Overcoming Anxiety Through Understanding Reactive Triggers
I used to think of anxiety as something that was always nearby, like a monster under the bed, or hiding around a corner ready to pounce when I least expected it. Like everyone, I had good days and bad days, but as a sufferer of anxiety attacks, I lived in a constant state of fear; when would I next be reduced to huddling on the floor, hoping the earth would swallow me up?
Anxiety makes you introspective, even if you don’t want to be. As my attacks became more consistent, and I began noticing precursors to the attacks — such as the swirling feeling in my stomach, and a throbbing at the back of my head — a pattern started to develop. While there was no consistency in the timing of the attacks, it became apparent that the precursors, or advance symptoms, were being activated by external circumstances. My theory about the monster hiding and waiting to pounce was apparently incorrect. Instead, the monster was standing right in front of me, with a list of reasons he was going to give me a fright stapled to his forehead.
My therapist told me that as a writer, I should start journalling at a deeper level than I currently was. He advised me not to be afraid of my feelings, or concerned that I may uncover something I didn’t want to find — two of my biggest fears at the time. I started by writing down the advance symptoms I would experience before anxiety kicked in. From this, I gained a clearer picture as to the journey I went through from feeling good, through to being a puddle on the floor. It wasn’t always the same, but inevitably as the patterns emerged, certain symptoms became recognisable.
I began writing down when these symptoms were triggered, and started determining what triggered them.
A meeting that didn’t go well.
A comment made by a friend or colleague.
An image, which links to a thought, which connected to a memory.
I ended up with a list of triggers, precursors which activated my advance symptoms, and cause me to have anxiety attacks, or feelings of extreme anxiety. The list was evolving and I started to wonder why certain stimulus — completely unrelated from the actual feeling of anxiety — would cause me to enter an almost laughably consistent journey towards anxiety and fear.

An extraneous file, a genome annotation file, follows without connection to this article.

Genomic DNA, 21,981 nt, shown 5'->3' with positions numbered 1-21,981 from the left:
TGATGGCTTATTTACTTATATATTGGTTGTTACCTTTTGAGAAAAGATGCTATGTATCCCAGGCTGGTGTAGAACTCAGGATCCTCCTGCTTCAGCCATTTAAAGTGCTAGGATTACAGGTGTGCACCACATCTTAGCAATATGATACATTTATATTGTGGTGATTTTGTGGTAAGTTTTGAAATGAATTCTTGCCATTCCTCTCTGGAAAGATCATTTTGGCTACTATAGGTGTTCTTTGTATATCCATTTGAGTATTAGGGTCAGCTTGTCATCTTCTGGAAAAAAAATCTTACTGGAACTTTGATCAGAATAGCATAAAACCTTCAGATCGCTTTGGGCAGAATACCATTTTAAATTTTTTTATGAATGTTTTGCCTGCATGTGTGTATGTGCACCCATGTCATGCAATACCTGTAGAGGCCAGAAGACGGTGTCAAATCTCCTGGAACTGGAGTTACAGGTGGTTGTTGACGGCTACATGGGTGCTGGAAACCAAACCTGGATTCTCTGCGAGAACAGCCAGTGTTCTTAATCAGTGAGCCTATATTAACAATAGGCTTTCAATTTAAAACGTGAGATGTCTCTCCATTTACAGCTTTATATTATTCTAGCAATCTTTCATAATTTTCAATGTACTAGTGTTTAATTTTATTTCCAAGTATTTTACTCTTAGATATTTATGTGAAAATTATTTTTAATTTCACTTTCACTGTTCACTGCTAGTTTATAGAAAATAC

As suggested, I used journalling as a tool to go deeper and attempt to learn the reasons these triggers were being activated, in the hope that I would find something that could help me understand. I started writing down how each of the triggers made me feel, and why those feelings had such an impact on me. Slowly, I started to build a picture that involved stressful periods of my childhood and early adult life.
The terrible teacher I had when I was five, who told me that I thought I was clever, but that I wasn’t.
My first boss, who laughed at my failures.
The girl who broke my heart (as much a thirteen year old heart can be broken).
My list of triggers was turning into something more akin to a badly created graph, or an old fashioned ledger for a company that wasn’t doing very well. Back in therapy, each experience I had been through, no matter how mundane or pointless it seemed from the outside was inspected in detail. At the time, I had no idea of the impact this would have but it was transformational. I found myself experiencing less symptoms when I thought of the scenarios. The boss who laughed at me, became a memory I had explored so many times that it no longer seemed to have any power. The teacher who laughed at my lack of academic progress became a story, but not one my body chemistry needed to comment on. And the girl who broke my heart, well, I now give that as much energy as it always deserved — evidently thirteen year olds don’t know much about love.
Suddenly, certain scenarios that would have activated the symptoms previous to an anxiety attack didn’t happen as much. I started recognising the reasons I was being activated, and as a result the symptoms didn’t eventuate, or at least weren’t as extreme. When someone laughed at me, I recognised the reason I felt a pain in my stomach, but I had an increased sense of control over my emotions. It was almost as if the monster was no longer scary, just a bit annoying.
The problem had been that the scenarios had been triggered reactively. In other words, I often didn’t even remember the scenario itself, but the symptoms I experienced were triggered anyway. My therapist told me it has something to do with the subconscious and brain efficiency, but the technicalities are far less interesting to me than the results.
So if this process is so simple, and evidently quite well-known, why doesn’t everyone with anxiety just use it? Because in order to confront memories that are the source material for your triggers, you need to relive them, acknowledge that they exist and bring them back into existence in the current moment. Speaking for myself, it was a terrifying and sickening experience that took time, emotional energy and left me feeling shattered after each session.
In mindfulness, we are taught to be in the moment. The reason for that is that there is no fear or anxiety in the present. Fear is anticipation of the future, and anxiety is a combination of regret — which only exists in the past — and fear. But merely existing in the present isn’t enough to eradicate anxiety; the memories from the past must be brought into the present moment also, and then their power over you can be removed.